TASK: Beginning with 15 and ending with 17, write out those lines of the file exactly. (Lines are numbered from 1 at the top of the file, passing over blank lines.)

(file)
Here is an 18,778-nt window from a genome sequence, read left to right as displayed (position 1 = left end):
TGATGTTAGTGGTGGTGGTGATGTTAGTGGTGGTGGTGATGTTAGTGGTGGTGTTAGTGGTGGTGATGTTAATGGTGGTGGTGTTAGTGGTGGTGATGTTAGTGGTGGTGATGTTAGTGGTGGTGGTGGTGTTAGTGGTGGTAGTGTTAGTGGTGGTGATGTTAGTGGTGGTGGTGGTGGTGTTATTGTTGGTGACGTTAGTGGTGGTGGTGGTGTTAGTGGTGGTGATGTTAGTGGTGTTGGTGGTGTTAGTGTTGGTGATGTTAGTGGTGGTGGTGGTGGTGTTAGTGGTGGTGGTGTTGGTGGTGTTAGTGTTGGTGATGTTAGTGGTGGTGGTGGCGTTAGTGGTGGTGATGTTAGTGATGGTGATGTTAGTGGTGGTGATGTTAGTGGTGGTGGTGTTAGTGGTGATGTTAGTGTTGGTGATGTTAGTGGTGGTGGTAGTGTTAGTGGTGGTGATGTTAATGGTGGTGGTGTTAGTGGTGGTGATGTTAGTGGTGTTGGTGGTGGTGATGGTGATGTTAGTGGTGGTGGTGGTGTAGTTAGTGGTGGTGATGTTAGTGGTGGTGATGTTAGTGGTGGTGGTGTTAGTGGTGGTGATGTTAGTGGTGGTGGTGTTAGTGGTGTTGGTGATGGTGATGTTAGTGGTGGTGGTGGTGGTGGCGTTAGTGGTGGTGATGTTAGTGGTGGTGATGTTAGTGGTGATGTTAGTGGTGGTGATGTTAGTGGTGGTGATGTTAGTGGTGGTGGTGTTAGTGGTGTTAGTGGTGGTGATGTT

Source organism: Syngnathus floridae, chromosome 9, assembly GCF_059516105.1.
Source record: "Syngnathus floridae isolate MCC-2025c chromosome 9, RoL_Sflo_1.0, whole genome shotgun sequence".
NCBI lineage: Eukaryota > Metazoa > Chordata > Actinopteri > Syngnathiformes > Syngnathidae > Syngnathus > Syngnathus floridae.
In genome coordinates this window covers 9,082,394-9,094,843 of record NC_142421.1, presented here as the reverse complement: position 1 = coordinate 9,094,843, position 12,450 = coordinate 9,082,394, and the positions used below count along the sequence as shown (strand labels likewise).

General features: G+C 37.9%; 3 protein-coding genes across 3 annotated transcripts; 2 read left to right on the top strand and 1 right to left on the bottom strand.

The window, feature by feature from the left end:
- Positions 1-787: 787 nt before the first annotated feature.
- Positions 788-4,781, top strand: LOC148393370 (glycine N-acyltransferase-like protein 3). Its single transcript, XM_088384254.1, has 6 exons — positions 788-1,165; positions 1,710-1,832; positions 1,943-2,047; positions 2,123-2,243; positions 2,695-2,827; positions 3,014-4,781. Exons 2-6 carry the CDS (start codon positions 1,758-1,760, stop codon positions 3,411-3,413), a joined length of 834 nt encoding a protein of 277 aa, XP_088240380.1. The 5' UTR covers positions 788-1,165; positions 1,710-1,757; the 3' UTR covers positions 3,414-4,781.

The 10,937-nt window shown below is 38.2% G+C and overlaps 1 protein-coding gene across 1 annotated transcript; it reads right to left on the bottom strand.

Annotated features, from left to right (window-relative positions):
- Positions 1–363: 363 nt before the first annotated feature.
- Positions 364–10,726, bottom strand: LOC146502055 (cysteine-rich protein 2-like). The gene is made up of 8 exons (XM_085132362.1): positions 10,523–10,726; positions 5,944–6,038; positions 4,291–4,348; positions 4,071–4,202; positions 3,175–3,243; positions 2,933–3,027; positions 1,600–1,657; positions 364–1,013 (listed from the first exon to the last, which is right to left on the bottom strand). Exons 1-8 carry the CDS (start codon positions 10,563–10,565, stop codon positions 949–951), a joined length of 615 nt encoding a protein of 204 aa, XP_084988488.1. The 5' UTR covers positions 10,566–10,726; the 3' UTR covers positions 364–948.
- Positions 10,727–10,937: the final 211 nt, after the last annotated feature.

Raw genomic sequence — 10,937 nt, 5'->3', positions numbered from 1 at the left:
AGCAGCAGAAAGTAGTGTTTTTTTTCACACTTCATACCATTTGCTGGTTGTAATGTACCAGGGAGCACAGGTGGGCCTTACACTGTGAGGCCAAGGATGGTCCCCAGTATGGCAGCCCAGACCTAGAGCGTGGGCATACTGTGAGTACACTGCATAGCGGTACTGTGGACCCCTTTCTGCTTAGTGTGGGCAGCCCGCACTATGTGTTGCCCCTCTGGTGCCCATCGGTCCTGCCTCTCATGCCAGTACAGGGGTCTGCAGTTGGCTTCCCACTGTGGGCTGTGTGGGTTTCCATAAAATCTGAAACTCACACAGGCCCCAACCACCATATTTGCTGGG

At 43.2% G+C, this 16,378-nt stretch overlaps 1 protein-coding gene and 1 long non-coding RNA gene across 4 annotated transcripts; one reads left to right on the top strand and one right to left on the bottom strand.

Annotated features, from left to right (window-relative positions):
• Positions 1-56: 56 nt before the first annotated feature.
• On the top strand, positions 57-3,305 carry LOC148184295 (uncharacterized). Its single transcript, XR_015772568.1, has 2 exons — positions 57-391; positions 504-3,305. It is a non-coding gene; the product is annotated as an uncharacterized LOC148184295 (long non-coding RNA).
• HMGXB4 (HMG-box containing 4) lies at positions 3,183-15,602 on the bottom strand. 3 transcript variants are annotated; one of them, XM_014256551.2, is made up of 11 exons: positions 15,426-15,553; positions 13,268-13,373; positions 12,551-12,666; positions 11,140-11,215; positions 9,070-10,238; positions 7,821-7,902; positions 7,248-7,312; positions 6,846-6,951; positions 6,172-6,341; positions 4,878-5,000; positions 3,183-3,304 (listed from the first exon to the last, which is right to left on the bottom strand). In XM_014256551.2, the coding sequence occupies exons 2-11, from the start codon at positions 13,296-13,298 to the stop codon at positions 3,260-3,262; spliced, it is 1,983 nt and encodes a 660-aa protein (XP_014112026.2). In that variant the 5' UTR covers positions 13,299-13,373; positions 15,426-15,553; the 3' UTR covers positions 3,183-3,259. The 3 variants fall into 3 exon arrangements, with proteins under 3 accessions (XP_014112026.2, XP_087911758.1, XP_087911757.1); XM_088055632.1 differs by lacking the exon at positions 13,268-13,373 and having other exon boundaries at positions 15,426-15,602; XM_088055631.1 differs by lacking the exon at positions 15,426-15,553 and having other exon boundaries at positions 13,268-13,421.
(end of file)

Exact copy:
- Positions 10,727–10,937: the final 211 nt, after the last annotated feature.

Raw genomic sequence — 10,937 nt, 5'->3', positions numbered from 1 at the left:
AGCAGCAGAAAGTAGTGTTTTTTTTCACACTTCATACCATTTGCTGGTTGTAATGTACCAGGGAGCACAGGTGGGCCTTACACTGTGAGGCCAAGGATGGTCCCCAGTATGGCAGCCCAGACCTAGAGCGTGGGCATACTGTGAGTACACTGCATAGCGGTACTGTGGACCCCTTTCTGCTTAGTGTGGGCAGCCCGCACTATGTGTTGCCCCTCTGGTGCCCATCGGTCCTGCCTCTCATGCCAGTACAGGGGTCTGCAGTTGGCTTCCCACTGTGGGCTGTGTGGGTTTCCATAAAATCTGAAACTCACACAGGCCCCAACCACCATATTTGCTGGG